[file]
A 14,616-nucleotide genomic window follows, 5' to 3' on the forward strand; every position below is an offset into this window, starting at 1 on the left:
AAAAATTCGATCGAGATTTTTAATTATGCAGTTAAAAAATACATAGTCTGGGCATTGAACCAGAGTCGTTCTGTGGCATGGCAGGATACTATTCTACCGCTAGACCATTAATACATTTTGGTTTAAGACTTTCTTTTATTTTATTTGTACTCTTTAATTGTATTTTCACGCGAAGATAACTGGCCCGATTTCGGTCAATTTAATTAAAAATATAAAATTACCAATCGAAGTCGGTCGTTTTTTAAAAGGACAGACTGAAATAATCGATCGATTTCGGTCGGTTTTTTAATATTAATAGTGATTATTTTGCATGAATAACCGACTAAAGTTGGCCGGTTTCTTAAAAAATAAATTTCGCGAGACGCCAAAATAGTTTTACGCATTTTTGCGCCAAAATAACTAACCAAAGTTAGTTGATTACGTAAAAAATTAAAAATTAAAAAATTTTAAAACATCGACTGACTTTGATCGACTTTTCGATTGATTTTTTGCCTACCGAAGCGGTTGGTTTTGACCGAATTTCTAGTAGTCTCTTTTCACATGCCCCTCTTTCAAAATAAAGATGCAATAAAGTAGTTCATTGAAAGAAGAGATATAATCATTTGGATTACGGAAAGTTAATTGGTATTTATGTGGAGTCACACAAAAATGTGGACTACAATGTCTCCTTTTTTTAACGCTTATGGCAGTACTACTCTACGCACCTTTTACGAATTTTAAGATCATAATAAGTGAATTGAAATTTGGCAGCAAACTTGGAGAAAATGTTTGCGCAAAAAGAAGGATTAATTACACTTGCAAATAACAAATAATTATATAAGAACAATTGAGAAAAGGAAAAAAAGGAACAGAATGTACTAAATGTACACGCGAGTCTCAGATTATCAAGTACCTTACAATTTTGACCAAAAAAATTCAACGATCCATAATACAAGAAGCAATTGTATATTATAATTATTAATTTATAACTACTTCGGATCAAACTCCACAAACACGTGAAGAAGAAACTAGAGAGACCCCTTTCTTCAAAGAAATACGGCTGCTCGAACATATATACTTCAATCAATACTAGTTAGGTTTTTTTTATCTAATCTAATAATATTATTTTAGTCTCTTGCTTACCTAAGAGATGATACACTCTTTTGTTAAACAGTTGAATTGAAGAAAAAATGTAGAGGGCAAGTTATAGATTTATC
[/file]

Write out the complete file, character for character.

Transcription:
A 14,616-nucleotide genomic window follows, 5' to 3' on the forward strand; every position below is an offset into this window, starting at 1 on the left:
AAAAATTCGATCGAGATTTTTAATTATGCAGTTAAAAAATACATAGTCTGGGCATTGAACCAGAGTCGTTCTGTGGCATGGCAGGATACTATTCTACCGCTAGACCATTAATACATTTTGGTTTAAGACTTTCTTTTATTTTATTTGTACTCTTTAATTGTATTTTCACGCGAAGATAACTGGCCCGATTTCGGTCAATTTAATTAAAAATATAAAATTACCAATCGAAGTCGGTCGTTTTTTAAAAGGACAGACTGAAATAATCGATCGATTTCGGTCGGTTTTTTAATATTAATAGTGATTATTTTGCATGAATAACCGACTAAAGTTGGCCGGTTTCTTAAAAAATAAATTTCGCGAGACGCCAAAATAGTTTTACGCATTTTTGCGCCAAAATAACTAACCAAAGTTAGTTGATTACGTAAAAAATTAAAAATTAAAAAATTTTAAAACATCGACTGACTTTGATCGACTTTTCGATTGATTTTTTGCCTACCGAAGCGGTTGGTTTTGACCGAATTTCTAGTAGTCTCTTTTCACATGCCCCTCTTTCAAAATAAAGATGCAATAAAGTAGTTCATTGAAAGAAGAGATATAATCATTTGGATTACGGAAAGTTAATTGGTATTTATGTGGAGTCACACAAAAATGTGGACTACAATGTCTCCTTTTTTTAACGCTTATGGCAGTACTACTCTACGCACCTTTTACGAATTTTAAGATCATAATAAGTGAATTGAAATTTGGCAGCAAACTTGGAGAAAATGTTTGCGCAAAAAGAAGGATTAATTACACTTGCAAATAACAAATAATTATATAAGAACAATTGAGAAAAGGAAAAAAAGGAACAGAATGTACTAAATGTACACGCGAGTCTCAGATTATCAAGTACCTTACAATTTTGACCAAAAAAATTCAACGATCCATAATACAAGAAGCAATTGTATATTATAATTATTAATTTATAACTACTTCGGATCAAACTCCACAAACACGTGAAGAAGAAACTAGAGAGACCCCTTTCTTCAAAGAAATACGGCTGCTCGAACATATATACTTCAATCAATACTAGTTAGGTTTTTTTTATCTAATCTAATAATATTATTTTAGTCTCTTGCTTACCTAAGAGATGATACACTCTTTTGTTAAACAGTTGAATTGAAGAAAAAATGTAGAGGGCAAGTTATAGATTTATC